In my previous article, I had taken a look at the initial years of the Sangama Dynasty and the reign of Harihara and Bukka Raya the founders of the empire. Here we shall see how the succeeding generation of rulers, built on the foundation laid by Harihara and Bukka Raya, and expanded the empire further.
Following Bukka I’s demise in 1379, his son Harihara II, succeeded him to the throne. It was not an easy ascent to the throne though, with large scale revolts breaking out in the Tamil region. These revolts were said to be instigated by the sons and officer’s loyal to Kumara Kampana, Bukka I’s son who was seen as the natural heir, and died on the battlefield. Harihara II, managed to quell the revolts, and placed his sons in control of the provinces, to ensure no more troubles broke out. In the meantime, the Bahmani kingdom was thrown into internal strife, following the assassination of Mujahid Shah by his own uncle. This enabled Harihara II to attack Raichur, drive out the Muslim rulers from Goa, and take over the entire Malabar coast. He also attacked Kondavidu, the then capital of the Reddy rulers, and gained control over Kurnool, Nellore, parts of Guntur. His son Virupaksha, conquered the entire South, going as far as Ceylon, and making the king pay tribute. There were two factors, that aided Harihara II’s expansion, one was the internal strife and confusion in the Bahmani kingdom, and another the ascension of Muhammad Shah II, who by nature was more peace loving.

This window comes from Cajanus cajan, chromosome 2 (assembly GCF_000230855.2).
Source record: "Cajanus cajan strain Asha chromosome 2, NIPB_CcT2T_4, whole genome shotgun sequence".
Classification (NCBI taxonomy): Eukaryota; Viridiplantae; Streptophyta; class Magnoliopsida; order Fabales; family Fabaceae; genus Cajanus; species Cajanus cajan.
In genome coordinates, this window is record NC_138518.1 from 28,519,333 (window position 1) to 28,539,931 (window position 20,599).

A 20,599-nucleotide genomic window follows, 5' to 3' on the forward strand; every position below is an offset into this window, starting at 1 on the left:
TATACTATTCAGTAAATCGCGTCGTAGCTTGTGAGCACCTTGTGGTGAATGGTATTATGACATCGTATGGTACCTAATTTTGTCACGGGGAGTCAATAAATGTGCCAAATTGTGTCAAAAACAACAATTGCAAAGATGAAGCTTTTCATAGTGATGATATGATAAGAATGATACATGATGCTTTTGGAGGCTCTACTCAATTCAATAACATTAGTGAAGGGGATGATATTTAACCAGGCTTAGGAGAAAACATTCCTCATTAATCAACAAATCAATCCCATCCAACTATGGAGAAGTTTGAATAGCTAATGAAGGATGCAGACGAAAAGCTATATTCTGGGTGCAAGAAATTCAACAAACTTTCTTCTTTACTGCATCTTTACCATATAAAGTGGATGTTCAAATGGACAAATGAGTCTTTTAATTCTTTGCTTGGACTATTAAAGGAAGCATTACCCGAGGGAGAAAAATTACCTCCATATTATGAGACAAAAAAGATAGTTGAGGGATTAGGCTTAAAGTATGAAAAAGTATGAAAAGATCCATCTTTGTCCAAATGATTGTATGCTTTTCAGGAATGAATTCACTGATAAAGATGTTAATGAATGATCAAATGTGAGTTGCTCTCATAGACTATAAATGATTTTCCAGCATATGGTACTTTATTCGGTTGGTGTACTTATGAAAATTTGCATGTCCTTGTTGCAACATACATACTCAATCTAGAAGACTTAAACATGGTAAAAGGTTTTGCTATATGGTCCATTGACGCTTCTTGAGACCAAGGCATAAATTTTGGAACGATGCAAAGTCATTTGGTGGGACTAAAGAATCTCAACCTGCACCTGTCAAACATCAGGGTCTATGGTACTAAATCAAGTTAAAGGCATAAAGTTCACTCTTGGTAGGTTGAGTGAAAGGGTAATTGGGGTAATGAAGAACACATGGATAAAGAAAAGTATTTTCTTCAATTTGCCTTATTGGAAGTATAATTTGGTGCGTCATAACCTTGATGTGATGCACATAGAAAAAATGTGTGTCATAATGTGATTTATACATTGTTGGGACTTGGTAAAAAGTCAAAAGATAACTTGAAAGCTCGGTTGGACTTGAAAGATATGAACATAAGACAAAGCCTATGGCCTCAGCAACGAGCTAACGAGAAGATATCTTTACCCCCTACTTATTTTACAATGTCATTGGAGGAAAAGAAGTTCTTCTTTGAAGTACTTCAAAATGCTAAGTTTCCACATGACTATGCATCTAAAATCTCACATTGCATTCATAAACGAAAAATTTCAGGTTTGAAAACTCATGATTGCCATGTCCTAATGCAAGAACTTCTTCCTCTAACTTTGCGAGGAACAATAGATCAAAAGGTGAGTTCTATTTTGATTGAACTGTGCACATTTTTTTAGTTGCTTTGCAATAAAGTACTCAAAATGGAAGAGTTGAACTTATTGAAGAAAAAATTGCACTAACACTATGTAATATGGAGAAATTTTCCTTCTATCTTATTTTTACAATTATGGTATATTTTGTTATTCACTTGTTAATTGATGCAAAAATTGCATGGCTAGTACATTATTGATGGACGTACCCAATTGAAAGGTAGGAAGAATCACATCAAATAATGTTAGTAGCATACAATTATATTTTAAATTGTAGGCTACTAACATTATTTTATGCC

However when Firuz Shah, ascended the throne in 1397, there was a change in the Vijayanagar-Bahman relations, which till then had been relatively peaceful. Unlike Muhammad Shah II, Firuz was more ambitious, more warlike. The first trigger for the conflict was the cotton rich Krishna-Tungabhadra Doab, particularly the forts of Mudgal and Raichur, which the Vijayanagar rulers were keen to capture. Harihara II’s son Bukka II, led an expedition to capture, these two forts, Firuz came out with full force to defend, and both the armies encamped on banks of Krishna in 1398. It was at this time Firuz played a clever ruse, when one of his men, Qazi Siraj, went to the Vijayanagar side, dressed up as a medicant, They gained confidence of some of the dancing girls there, and during the evening time, when the armies were hacing their entertainment, Qazi and some others dressed as dancing girls, entered the tents, doing the famous dagger dance. And while dancing, they stabbed to death, Bukka II’s son and then fell upon the rest. At this stage, Firuz’s army crossed the Krishna in boats, and fell upon the Vijayanagar forces, routing them. Bukka II, fled to Vijayanagara along with the corpse of his son, and Firuz went in hot pursuit of him, slaughtering many Hindus on the way.